The Local's editor Emma Löfgren explains how Sweden's parliamentary committees work – and the role the Sweden Democrats will play in them.

Sweden Elects: How powerful are the Sweden Democrats now?


The speaker of parliament has given Ulf Kristersson, leader of the conservative Moderates and the likely next prime minister of Sweden, October 12th as a deadline to conclude his government negotiations.

If Kristersson comes up with a viable proposal for a ruling coalition, the speaker will put that proposal to parliament within four days. Chances are Sweden will have its new right-wing government by mid-October.

What will that government look like? Most likely, it will consist of at least the Moderates and the Christian Democrats. Rumours have it Kristersson is hoping to bring the Liberals into the governmental fold, and it is unlikely that the far-right Sweden Democrats will be part of the government.

But anyone who thinks the latter means they will be left on the sidelines is mistaken. They will have demanded significant concessions in order to support Kristersson’s government (and especially to make way for the Liberals) from parliament, and judging from recent news, they got them.

In a joint press release last week, the right wing – the Moderates, Christian Democrats, Liberals and Sweden Democrats – said they had reached a deal on how to share responsibility for their parliamentary committees.

There are 15 committees in the Swedish parliament, seats on which are held by members of parliament, with larger parties getting more seats as well as more high-ranking roles such as chair and deputy chair.

The right wing is after this election entitled to 16 chair and deputy chair roles, and the Sweden Democrats will get half of those, the parties agreed. The key thing that many political pundits were keeping an eye on was which committees, as that tells us a lot about how far they got in their negotiations with the other right-wing parties. The answer: far.

The Sweden Democrats will get to chair the Justice, Foreign Affairs, Labour Market, and Industry and Trade Committees – all heavyweight committees. 

Their most high-profile appointment is Richard Jomshof, one of the most senior Sweden Democrats who in the run-up to the election gave an anti-Islam speech (not the first time). He will chair the Justice Committee.

The Moderates will chair the Finance and Social Insurance Committees (plus the EU Committee), the Christian Democrats will chair the Health and Welfare Committee, and the Liberals will chair the Education Committee.

On the other side, the left-wing parties will get to chair the Defence, Taxation, Constitution, Civil Affairs, Transport and Communications, Environment and Agriculture, and Cultural Affairs Committees.

So what exactly do the parliamentary committees do, and how much influence will the Sweden Democrats now have over legislation?

The votes of every member of the committees count equally (there are at least 15 members on every committee, representing the various parties from left to right), and the chair gets the final vote if there’s a tie. He or she also has influence over the committee’s agenda and over how meetings are directed, with the position also bringing prestige.

All government bills and proposals by members of parliament first go through one of the committees before they can be put to the main chamber for a vote. The committee adopts a position on the proposal and although the final decision rests with the 349 members of the main chamber, they usually vote for the committee’s position since the make-up of their members represent the parties in parliament.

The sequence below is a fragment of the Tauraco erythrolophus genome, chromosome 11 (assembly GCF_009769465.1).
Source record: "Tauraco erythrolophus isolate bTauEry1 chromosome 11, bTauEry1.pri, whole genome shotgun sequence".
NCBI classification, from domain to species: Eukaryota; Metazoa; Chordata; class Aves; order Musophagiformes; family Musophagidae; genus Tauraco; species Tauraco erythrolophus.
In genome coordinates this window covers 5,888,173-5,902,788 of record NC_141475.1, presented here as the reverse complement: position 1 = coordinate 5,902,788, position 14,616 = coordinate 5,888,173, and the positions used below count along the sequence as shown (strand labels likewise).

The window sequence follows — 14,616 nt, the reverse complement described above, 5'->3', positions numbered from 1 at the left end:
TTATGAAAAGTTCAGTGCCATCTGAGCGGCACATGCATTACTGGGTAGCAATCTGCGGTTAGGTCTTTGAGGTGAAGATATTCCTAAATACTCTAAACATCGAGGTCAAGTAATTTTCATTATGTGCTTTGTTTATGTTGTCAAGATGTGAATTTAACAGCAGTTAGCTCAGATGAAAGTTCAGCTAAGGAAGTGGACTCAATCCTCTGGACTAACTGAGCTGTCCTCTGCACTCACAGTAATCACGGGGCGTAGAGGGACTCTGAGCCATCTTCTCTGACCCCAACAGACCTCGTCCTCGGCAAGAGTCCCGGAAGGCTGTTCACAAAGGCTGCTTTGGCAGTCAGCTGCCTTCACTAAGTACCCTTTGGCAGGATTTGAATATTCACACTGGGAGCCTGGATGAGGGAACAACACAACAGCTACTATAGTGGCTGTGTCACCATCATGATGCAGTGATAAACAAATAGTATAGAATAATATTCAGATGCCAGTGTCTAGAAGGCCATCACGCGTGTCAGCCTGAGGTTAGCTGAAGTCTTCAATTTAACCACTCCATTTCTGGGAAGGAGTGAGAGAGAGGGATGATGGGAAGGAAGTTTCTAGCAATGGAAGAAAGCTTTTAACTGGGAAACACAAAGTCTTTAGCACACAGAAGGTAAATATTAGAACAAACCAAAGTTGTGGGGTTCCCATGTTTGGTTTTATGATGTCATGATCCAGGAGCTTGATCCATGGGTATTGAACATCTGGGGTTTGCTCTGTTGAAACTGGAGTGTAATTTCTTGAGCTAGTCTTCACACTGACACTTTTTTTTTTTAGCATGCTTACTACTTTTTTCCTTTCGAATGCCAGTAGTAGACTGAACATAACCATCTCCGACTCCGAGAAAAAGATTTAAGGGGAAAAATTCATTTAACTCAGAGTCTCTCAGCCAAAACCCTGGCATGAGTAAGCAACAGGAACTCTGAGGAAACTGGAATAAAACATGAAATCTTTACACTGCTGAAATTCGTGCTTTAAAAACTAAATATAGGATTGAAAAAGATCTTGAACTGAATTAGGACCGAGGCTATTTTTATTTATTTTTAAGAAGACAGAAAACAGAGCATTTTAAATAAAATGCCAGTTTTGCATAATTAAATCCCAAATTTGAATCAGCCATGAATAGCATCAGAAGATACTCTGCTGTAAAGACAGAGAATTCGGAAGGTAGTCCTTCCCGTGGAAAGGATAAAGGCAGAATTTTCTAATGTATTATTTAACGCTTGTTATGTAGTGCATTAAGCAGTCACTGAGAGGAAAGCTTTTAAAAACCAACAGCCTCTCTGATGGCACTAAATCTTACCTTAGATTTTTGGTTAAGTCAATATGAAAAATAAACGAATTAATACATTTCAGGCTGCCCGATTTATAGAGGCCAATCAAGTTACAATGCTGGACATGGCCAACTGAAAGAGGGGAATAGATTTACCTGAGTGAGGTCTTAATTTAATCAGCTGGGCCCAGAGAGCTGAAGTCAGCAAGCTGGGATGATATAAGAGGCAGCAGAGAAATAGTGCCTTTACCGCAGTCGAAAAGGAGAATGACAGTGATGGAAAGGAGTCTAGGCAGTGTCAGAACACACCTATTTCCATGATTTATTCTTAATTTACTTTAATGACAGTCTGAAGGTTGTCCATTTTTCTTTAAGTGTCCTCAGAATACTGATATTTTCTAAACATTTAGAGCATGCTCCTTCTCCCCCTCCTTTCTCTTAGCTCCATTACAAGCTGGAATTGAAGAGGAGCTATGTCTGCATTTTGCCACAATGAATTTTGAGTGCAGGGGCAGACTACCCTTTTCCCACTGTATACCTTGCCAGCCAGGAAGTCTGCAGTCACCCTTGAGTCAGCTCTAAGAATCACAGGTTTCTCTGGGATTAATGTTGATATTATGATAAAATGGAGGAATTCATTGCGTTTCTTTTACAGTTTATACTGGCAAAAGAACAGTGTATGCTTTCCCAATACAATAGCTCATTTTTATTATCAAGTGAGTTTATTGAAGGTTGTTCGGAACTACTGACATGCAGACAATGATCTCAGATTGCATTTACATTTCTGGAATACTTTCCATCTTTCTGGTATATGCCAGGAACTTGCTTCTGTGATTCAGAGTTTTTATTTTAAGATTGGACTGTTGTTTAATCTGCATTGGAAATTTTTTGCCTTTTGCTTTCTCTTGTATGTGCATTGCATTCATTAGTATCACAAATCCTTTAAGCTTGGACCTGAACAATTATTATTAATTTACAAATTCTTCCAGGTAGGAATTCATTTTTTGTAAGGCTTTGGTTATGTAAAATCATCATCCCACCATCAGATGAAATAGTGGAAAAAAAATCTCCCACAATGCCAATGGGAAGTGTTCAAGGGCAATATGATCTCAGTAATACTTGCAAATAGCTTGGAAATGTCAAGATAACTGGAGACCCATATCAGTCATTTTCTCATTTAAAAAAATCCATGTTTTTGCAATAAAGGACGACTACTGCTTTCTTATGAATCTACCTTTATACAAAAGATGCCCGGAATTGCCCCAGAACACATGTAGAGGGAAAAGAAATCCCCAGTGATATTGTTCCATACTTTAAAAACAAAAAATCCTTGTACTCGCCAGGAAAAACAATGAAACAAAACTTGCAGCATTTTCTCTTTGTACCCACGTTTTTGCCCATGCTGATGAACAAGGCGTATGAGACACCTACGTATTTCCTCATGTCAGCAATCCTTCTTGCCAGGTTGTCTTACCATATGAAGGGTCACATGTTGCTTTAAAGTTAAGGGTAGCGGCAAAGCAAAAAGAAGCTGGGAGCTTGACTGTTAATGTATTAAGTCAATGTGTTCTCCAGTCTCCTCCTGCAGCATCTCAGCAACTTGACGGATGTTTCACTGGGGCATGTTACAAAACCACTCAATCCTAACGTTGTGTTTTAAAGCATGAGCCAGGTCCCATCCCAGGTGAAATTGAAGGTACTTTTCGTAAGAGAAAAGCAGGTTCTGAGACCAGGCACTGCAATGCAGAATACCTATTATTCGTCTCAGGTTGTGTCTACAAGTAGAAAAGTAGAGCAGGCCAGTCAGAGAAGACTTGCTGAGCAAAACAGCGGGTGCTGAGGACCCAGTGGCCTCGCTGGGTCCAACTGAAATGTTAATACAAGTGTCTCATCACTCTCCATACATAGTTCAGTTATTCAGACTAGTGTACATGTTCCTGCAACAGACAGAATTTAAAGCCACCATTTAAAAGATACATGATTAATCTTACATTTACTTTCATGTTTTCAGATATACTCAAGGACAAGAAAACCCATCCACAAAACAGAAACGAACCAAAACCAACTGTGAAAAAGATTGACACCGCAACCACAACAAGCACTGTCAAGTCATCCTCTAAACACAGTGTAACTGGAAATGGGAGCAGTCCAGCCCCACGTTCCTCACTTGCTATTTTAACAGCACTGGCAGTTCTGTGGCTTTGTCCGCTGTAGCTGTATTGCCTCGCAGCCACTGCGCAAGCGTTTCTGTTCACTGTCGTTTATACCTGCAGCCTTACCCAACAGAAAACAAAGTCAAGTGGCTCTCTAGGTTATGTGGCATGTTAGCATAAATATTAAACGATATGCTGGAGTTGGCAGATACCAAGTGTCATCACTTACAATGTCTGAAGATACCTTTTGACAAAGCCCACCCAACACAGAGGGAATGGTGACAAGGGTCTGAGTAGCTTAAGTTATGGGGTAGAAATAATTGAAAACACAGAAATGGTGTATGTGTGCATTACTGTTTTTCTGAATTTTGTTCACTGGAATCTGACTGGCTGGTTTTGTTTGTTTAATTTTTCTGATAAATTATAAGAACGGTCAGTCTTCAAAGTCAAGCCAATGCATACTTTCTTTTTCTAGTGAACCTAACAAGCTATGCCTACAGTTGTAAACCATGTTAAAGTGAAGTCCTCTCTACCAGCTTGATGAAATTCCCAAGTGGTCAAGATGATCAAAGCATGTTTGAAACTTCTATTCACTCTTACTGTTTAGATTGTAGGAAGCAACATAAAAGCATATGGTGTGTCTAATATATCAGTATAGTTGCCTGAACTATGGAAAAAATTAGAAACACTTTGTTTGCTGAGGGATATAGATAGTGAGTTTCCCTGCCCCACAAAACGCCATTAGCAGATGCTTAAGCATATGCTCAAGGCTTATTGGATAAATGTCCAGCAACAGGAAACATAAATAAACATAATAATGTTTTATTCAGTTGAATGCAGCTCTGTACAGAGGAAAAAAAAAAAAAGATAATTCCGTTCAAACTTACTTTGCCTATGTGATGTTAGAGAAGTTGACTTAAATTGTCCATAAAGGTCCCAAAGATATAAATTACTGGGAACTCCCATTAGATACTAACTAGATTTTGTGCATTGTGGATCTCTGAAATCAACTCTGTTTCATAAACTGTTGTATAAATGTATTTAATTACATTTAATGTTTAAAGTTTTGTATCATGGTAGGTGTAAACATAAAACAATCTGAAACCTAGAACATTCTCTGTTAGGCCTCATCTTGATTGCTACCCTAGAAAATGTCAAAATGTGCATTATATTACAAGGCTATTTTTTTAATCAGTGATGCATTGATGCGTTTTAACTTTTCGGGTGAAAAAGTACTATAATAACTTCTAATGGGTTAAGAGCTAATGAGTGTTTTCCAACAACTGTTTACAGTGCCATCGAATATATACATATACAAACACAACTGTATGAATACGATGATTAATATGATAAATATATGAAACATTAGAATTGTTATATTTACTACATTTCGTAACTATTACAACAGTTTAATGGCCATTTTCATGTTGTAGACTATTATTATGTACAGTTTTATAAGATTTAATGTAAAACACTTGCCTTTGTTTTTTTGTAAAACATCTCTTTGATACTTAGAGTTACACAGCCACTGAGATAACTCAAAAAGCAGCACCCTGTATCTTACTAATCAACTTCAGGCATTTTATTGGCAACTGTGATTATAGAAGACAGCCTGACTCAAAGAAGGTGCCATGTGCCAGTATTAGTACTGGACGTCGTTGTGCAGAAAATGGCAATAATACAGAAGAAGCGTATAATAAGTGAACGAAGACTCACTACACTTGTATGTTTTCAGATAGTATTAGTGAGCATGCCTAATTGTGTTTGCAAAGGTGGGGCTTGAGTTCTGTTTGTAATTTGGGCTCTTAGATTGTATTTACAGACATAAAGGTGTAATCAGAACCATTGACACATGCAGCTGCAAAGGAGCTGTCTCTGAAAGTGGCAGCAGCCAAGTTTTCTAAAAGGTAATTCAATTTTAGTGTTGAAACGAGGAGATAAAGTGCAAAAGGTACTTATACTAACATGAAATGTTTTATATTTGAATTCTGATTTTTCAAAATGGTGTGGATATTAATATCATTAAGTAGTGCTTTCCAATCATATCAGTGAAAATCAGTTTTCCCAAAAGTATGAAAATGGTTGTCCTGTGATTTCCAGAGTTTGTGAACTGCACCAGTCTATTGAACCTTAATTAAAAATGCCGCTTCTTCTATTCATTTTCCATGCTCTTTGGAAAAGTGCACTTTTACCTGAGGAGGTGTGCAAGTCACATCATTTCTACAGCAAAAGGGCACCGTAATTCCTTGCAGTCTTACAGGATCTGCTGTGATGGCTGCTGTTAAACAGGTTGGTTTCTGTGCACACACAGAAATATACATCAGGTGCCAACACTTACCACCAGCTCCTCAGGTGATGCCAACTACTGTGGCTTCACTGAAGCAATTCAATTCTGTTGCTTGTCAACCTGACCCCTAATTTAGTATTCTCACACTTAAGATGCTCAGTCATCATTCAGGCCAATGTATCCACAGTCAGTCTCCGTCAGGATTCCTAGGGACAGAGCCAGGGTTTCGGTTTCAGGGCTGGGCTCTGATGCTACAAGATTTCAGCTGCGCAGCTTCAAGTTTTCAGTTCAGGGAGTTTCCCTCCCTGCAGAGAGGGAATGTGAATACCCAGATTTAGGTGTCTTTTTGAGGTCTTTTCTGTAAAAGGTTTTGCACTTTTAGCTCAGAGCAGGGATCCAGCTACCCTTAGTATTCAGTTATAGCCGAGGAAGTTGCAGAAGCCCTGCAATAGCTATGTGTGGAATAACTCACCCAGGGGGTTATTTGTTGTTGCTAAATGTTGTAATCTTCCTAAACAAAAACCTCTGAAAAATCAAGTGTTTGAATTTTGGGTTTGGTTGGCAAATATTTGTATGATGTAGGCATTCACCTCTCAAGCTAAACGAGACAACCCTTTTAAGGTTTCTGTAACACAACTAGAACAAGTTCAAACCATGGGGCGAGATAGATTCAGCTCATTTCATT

Although chair positions give them a procedural advantage, the Sweden Democrats won’t have unlimited power over their committees, since as I said, the other parties have seats too and their votes count equally.

The main benefit for the Sweden Democrats is rather the soft power it gives them. The chair is the face of the parliamentary committee, and these senior roles will force the other parties to take them seriously.

Another aspect to bear in mind is that they’ll have enough seats on each committee that they will have a key kingmaker role where they can side either with the government or the opposition – giving them fairly significant negotiating power when it comes to future legislation.

In other news, the Swedish parliament last week re-elected the popular Andreas Norlén as speaker, it’s been taking much longer than usual to get a work permit (here’s why) and foreigners are calling for the Migration Agency to issue special visas to allow those affected by renewal delays to leave Sweden and return, the Nord Stream 2 pipeline has stopped leaking gas, and households in Sweden are starting to feel the economic squeeze.

In the latest episode of our Sweden in Focus podcast, host Paul O’Mahony is joined by Handelsbanken chief economist Johan Löf, as well as The Local’s Becky Waterton, Richard Orange and James Savage.

Many thanks to everyone who’s got in touch lately with your thoughts and feedback about Sweden Elects. I’m happy it’s useful to you. If you have any questions about Swedish politics, you’re always welcome to get in touch.

Best wishes,


Sweden Elects is a weekly column by Editor Emma Löfgren looking at the big talking points and issues in the Swedish election race. Members of The Local Sweden can sign up to receive the column as a newsletter in their email inbox each week. Just click on this “newsletters” option or visit the menu bar.